Frederic opines that the interrelated web of problems is like a spider’s web – one intervention tugs on the interrelated web of issues and can have a ripple effect that can create unintended consequences in many other areas. He suggests that these considerations are not specific to the pandemic but a general set of policy concerns that cut across traditional portfolios and jurisdictions.
Frederic shares that 3 paradigms underpin the analytical approach in Frederic’s organisation.
- Data analysis is citizen-centric: The focus is on a system-wide framing in an analytical context
- Analysis is iterative: Defining the problem is part of the problem. There is a need to align with the objectives and changing needs of the policymakers at every stage and set directions for their analysis based on previous results
- Producing analyses that give integrated data: Since no single source of data can provide all the observations that can address informational needs in a complex policy space, being able to combine data sources is critical.
Frederic uses the example of the Australian government studying the impact of the pandemic on jobs and employment. To do so, they modelled the labour market as a system of connected entities – businesses, persons, households, jobs, locations, etc. – that interact through different types of relationships. Then, the concepts, entities, relationships and associated metadata are represented and stored in a knowledge graph. They use automated reasoning and machine learning approaches to integrate data and find new insights.
Believing firmly in the use of AI, Frederic encouraged the use of AI in government services that can help to drastically improve decisions making through high-quality insights.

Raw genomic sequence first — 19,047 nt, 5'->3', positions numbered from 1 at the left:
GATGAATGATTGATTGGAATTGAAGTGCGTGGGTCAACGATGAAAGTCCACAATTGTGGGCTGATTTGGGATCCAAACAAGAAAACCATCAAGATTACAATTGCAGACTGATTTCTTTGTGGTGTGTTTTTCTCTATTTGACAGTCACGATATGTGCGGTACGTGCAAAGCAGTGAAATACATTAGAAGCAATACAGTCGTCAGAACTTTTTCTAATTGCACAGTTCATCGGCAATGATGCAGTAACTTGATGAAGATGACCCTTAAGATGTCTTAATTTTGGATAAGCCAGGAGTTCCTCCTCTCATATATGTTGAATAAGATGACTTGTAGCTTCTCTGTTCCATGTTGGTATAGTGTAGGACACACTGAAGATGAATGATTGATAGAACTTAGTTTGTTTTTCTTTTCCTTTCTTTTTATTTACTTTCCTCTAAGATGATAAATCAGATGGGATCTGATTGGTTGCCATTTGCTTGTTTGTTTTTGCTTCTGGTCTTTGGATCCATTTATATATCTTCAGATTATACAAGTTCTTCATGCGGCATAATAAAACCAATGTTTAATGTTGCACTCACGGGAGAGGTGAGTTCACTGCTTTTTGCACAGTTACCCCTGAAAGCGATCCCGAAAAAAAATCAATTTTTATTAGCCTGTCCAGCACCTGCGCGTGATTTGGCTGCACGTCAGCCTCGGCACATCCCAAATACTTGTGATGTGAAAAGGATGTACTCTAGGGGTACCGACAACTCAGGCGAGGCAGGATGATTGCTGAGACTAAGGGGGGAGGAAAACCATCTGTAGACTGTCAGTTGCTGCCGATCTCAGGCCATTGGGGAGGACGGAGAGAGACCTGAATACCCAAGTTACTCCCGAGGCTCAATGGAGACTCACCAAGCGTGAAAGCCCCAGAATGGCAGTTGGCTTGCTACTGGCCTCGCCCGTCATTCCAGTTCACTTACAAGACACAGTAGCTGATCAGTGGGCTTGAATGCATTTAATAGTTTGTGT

After the informative presentations, delegates participated in interactive discussions facilitated by polling questions. This activity is designed to provide live-audience interaction, promote engagement, hear real-life experiences, and facilitate discussions that impart professional learning and development for participants.
The first poll inquired on the percentage of overall IT investment that delegates foresee being committed to data and AI deployment over the next 2 years. Just over half (54%) of the delegates felt 10% – 30% of their IT investment would go into data and AI deployment. About 42% predicted that between 30% – 50% would be allocated while 4% said more than 50% would be deployed.
When asked about their biggest challenge in terms of data analytics, most delegates indicated the lack of skilled staff who understand big data analysis (61%) as the biggest challenge. The rest of the delegates were either not able to derive meaningful insights through data analytics (17%), lack of quality data and proper data storage (17%) or were not able to synchronise disparate data sources (5%).